Daily Press from Newport News, Virginia on January 13, 1993 · Page 5
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Daily Press from Newport News, Virginia · Page 5

Newport News, Virginia
Issue Date:
Wednesday, January 13, 1993
Page 5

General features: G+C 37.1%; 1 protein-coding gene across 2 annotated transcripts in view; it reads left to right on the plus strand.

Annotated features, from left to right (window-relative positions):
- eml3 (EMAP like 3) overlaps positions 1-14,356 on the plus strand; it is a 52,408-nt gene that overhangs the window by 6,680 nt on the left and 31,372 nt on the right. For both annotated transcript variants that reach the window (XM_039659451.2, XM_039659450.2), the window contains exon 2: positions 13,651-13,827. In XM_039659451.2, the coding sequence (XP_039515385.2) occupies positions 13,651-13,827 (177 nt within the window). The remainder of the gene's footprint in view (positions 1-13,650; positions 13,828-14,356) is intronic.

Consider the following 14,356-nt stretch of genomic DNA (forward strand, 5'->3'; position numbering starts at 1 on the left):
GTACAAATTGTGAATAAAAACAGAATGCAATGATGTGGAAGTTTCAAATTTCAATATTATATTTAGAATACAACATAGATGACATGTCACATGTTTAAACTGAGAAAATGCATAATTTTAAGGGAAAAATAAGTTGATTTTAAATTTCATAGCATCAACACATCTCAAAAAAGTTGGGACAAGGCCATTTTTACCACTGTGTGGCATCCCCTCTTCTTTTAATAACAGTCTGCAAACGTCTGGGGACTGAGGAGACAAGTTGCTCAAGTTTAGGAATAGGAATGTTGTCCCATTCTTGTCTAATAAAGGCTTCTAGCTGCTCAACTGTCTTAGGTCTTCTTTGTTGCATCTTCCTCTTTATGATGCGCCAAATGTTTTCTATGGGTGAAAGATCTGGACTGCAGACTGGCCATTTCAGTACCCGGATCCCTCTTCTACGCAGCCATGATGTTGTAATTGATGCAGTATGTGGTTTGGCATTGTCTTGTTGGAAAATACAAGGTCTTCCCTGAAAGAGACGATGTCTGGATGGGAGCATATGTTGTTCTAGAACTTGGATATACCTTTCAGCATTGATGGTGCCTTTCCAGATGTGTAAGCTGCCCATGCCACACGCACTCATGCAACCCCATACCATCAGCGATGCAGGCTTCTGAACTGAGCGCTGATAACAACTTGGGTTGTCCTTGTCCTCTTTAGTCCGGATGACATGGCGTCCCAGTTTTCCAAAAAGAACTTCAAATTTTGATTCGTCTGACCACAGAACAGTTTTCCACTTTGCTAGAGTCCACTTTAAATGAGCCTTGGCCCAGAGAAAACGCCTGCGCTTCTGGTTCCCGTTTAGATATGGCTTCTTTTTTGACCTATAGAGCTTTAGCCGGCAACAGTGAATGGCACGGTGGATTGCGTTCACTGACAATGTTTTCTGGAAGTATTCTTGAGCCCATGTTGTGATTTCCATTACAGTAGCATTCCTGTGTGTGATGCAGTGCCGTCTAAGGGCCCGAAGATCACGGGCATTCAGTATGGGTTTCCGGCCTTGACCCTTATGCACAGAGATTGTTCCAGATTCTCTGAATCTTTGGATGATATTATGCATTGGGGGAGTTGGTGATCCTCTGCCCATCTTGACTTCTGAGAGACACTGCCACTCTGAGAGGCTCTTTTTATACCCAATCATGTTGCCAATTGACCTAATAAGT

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sr mo OnSooth of the James B Homophobia fails to grip military area A psychologist I know claims you can get 10 percent of people to agree with anything. If that's true, think how the organizers of a campaign to keep homosexuals out of the military must feel. Ten days ago they test-marketed homophobia in Hampton Roads with a clip-and-mail coupon in a newspaper advertisement. To date, they have barely heard a peep. The ad has generated several hundred letters and phone calls to the Family Research Council, a right-wing Washington think tank that paid for the ad, said council President Gary Bauer. However, a spokeswoman at Bill Clinton's Presidential Transition Office in Little Rock, Ark., had heard nothing about coupons that supporters of the ban were supposed to mail to the presidentelect. "We get a lot of mail," she said. "But I checked with the mail room, and they don't remember anything like that." This paltry response compares with statistics that show Hampton Roads with 135,000 active duty military men and women and another 300,000 military family members, retirees and reservists. Despite their statistically inaudible response, Bauer says his group will keep trying to convince Clinton to renege on a campaign promise to lift the ban on homosexuals in the military. "We've been getting a fairly steady round of phone calls from around the country, most from active-duty personnel," Bauer said. "They have strong and deeply held feelings on this issue." The research council's Hampton Roads correspondents said they would leave military service early if homosexuals aren't kept out, Bauer said. "They said the American military stands for traditional values," Bauer explained. "They said lifting the ban on homosexuals will undermine the Judeo-Christian ethic. "They used the analogy that the Defense Department would never consider letting men and women shower together. Yet if this policy on homosexuals in the military changes, heterosexual men and women will be put in a position where they will be showering with people who might be sexually attracted to them." That strong and deeply held feeling reflects the real problem: Some people's insecurity about their own sexuality. Taking a meaningless question off an application will not turn the United States military into a corps of cross-dressers. With its constant transfers and overseas assignments, the military keeps families from being anything but "traditional." And I can't remember where in the Bible it says, "Kill 'em all and let God sort 'em out." As for the shower analogy, if you applied that reasoning to all of military life, heterosexual men and women shouldn't work around each other nor sit near one another at the officers' club. Sexual harassment is a problem, but it must be dealt with whether it is man-to-woman, man-to-man, woman-to-woman or woman-to-man. There is only one issue here, and that is whether asking people their sexual preference and excluding them from service if they answer a certain way creates a better fighting force for this country. The response to the Family Research Council's ad shows me that lots of folks don't believe that. Or, at the very least, they just don't care. Either way, Bauer and company are in a pickle. They wanted to use a widespread, angry reaction from Hampton Roads to launch a national campaign against homosexuals in the military. Now, they're not sure whether to buy more regional ads or to buy ads in national publications. "Obviously, if thousands of letters had come in, it would be easy to answer," Bauer said. I have an easier answer: Save your money. Christmas Fund The Christmas Fund campaign is sponsored by the Daily Press to provide toys and food to the needy. Please send or bring your contributions to the nearest Daily Press Inc. office or mail them to: Christmas Fund P.O. Box 746 Newport News, Va. 23607 So every child will be remembered 0 Crocker Uncertain date foils prosecutor By Lasll Postal Daily Press ISLE OF WIGHT Wallace R. Crocker Sr.'s second trial on child molestation charges was suspended Tuesday after authorities said they could not prove the alleged offense occurred after Virginia's aggravated sexual battery law was put on the books. Commonwealth's Attorney W. Students question date-rape program I .,f I,, ; -n T mm Lm-m ' r""'",'' l t yipgigMPiii 'j " " Jj"tta'ra' li")lMfW'"i'w-" mm ' ""-'l1-g-rg3t ' i"- iT ' -: T" t-tTr-' x i J " . On s r tV. !' ' Tina Devine watches the HBO show with, Koestner story has friends and foes By Matt Smith Daily Press WILLIAMSBURG If HBO wanted to help families discuss the issue of date rape, it should have chosen a story less controversial than "No Visible Bruises: The Katie Koestner Story," said some College of William and Mary stu Spinoff firms Report shows statewide explosion in 'affiliates' By Mark Davidson Daily Press NEWPORT NEWS The Peninsula's largest hospital system earned millions of dollars in the last fiscal year from a variety of spinoff businesses everything from a fitness center to a laundry service. Like other hospital groups across the state, Riverside Health System has gone well beyond providing beds for the sick, according to a new state report. It is investing more and more money in other ventures that offer new services and, in most cases, make money. NN plan would give problem kids 2nd chance By David Lerman Daily Press RICHMOND Public school students who get caught with guns or drugs or fight other children normally get suspended or expelled from school. But state legislators said Tuesday it might be time to give at least some violent kids a second chance. One day before the General Assembly convenes for a 46-day session, a special subcommittee on crime in schools heaped praise on a Newport News plan that would give troubled middle-school students an alternative-education. v The plan, as drafted by Newpott News school officials, would take mid- r.' 2nd trial suspended Parker Councill said he was considering pursuing a different charge against the 67-year-old retired shipyard worker, one based on a law that was in effect at the time. Crocker, already convicted of molesting another child, faced a charge of aggravated sexually battery for allegedly molesting a girl sometime in 1979, 1980 or 1981, when the youngster was 1 1, 12, or 13. She is now 22. Crocker had pleaded not guilty to the charge. Aggravated sexual battery is a felony that involves sexually touching a child younger than 13. The specific law didn't go into effect in Virginia until July 1981. Because the incident might have occurred before that date, Crocker could not be tried on that charge, Councill said. Authorities knew when they presented the case to a grand jury last February that there might be a problem, Councill said. But they decided to pursue the charge anyway, hoping the victim might later pinpoint a date after July 1981. Crocker's attorney, Murray J. Janus, said he considered the from left, Mike Baker, Jay Hughes and Keith dents who previewed the program Tuesday. "There's got to be a case that is more clear cut," said Jay Hughes, co-chairman of the school's Judicial Council, which, among other things, deals with cases involving student complaints of sexual assault. Hughes and four others watched a videotape of the program in the Daily Press' Williamsburg bureau. " "I just think it slights a seri ous issue," said senior Keith Gagnon. "I think it's important to know about it, but they picked a bad case. It just causes more confusion." Thanks to a petition drive led by the girlfriend of Koestner's alleged attacker, plus articles and letters in campus newspapers criticizing Koestner's account, many William and Mary students have Please see ProgramB2 earned Riverside millions "All of this really paints a picture of how many non-profit hospitals are developing into conglomerates," said Janet Lynch of the Virginia Health Services Cost Review Council, which compiled the report. She said revenue from hospital "affiliates" has nearly tripled statewide since 1988 and the number of affiliates has risen dramatically. The report says the Newport News-based Riverside's spinoffs have been much more profitable than those run by the Norfolk-based Sentara Health System, its major competitor. As a result, Riverside's return on investment last year was twice that of Sentara's. Riverside runs four hospitals and has at least a 25 percent interest in a dozen other for-profit and non-profit ventures, Session begins at noon today. Session ends Feb. 27. Legislators have until Jan. 26 to submit proposed legislation. Last year 2,348 bills and resolutions were considered. Key issues this year: gun control, teacher pay, the state pension fund. die-school students who normally would be expelled or suspended from school because of assault, gun or drug charges and place them in a special intensive program held somewhere Please see ChncB2 case all but over. Janus said he didn't expect a new charge to be filed since the victim has not been able to say specifically when the alleged abuse took place, making any prosecution difficult. Councill said a gag order a judge imposed on authorities involved in the case prevented him from discussing the reasons why he pursued that charge, knowing the problems with the dates. Tuesday, when the victim could not say any more specifically when the alleged abuse Articles and letters in campus newspapers have criticized Katie Koestner's account. Students say they have become skeptical of her story. Gagnon. Dav BowmanDaily Press "No Visible Bruises: The Katie Koestner Story" will air on HBO five more times this month: Thursday at 7 p.m. Monday at 7:30 p.m. Jan. 21 at 1 p.m. Jan. 24 at 3:30 p.m. Jan. 30 at 1 :45 p.m. including a health club, a clinic for low-income patients, a network of urgent-care centers, a laundry service for hospitals and some nursing homes. Riverside Health System had a $25 million surplus in the last fiscal year about $1 million better than the previous year and $4 million better than the year before that. Riverside's biggest money-maker is still Riverside Regional Medical Center in Newport News, but the system has increased its income from the other pursuits as well. Money-making hospital groups like Riverside, which are technically non-profit and tax-exempt, are under growing pressure to control costs and forfeit revenues Please see Riverside B2 , II I f 5T1 nf.'.3tr Eric J.Smith, Newport News school superintendent, testifies Tuesday before a special subcor. mitteeon crime in schools. The General Assembly convenes today. Fudgoaiiy Press occurred, Council moved to make the charge "nolle prosequi," a legal term meaning not to prosecute further. Circuit Judge E. Everett Bag-nell agreed to Councill's request. The move allows the prosecution to try Crocker on another charge, if it wants. Councill said he'll decide by next month whether he'll pursue another charge. Crocker and his son, David, were arrested in February and charged with molesting children at the day-care center Wallace Please see CrockerB2 BiUcalls for extended phone service Holland hopes to bring ... ; IW into toll-free zone By Bryan Smith Daily Press ISLE OF WIGHT State Sen. Richard J. Holland is spear heading a legislative effort to extend Isle of Wight's local calling area beyond the coun ty. - Holland said he will introduce a bill In the General Assembly that could remove a significant roadblock to rural counties including Isle of Wight seeking toll-free calling privileges. Under his plan calls into the county from the surrounding area would also be toll free. 'Z,2 Under current law, telephone service can be extended if subscribers polled from the calling area support the proposal. But state law also requires subscriber support from the area into which the service will be extended in this case the cities and counties surrounding Isle of Wight. "That's been the major roadblock," says County Administrator Myles E. Standish. "While one community may want it, the other community either doesn't care or doesn't want it" because their rates will be raised, he said. Holland agreed. Virtually all attempts by rural counties have failed because the outside calling areas have withheld support, he said. The county has long expressed interest in broadening local telephone service but has been reluctant to pursue the change because of the lukewarm reception from surrounding areas. Under the Holland legislation, those outside subscribers would not have to be polled if their monthly phone rates would not increase by more than 5 percent because of the extension. Currently, several exchanges within Isle of Wight and all calls out of Isle of Wight are billed as long distance. Residents have complained that the small local calling area makes for unfairly high long-distance bills. Though basic phone rates would go up in Isle of Wight if the local calling area is enlarged, the concept has enjoyed widespread support, county officials say. ' GTE officials say it's too early to predict the extent of the rate increase. ... The proposed legislation does not specify which areas near Isle of Wight would be affected. If successful, extended phone service could prove a boon to economic development in Isle of Wight, Standish said. "There is business upon business in this county that could get inquiries, but the fact that it's a long distance call chills interest," he said. "If we can eliminate that, it would break down the barriers that insulate the county from outside commercial interest." If the Holland bill changes the process for expanding rural calling areas, the General Assembly would still have to grant Isle of Wight specific approval to expand its calling area under the new provision. i'r --cry,:'. , i -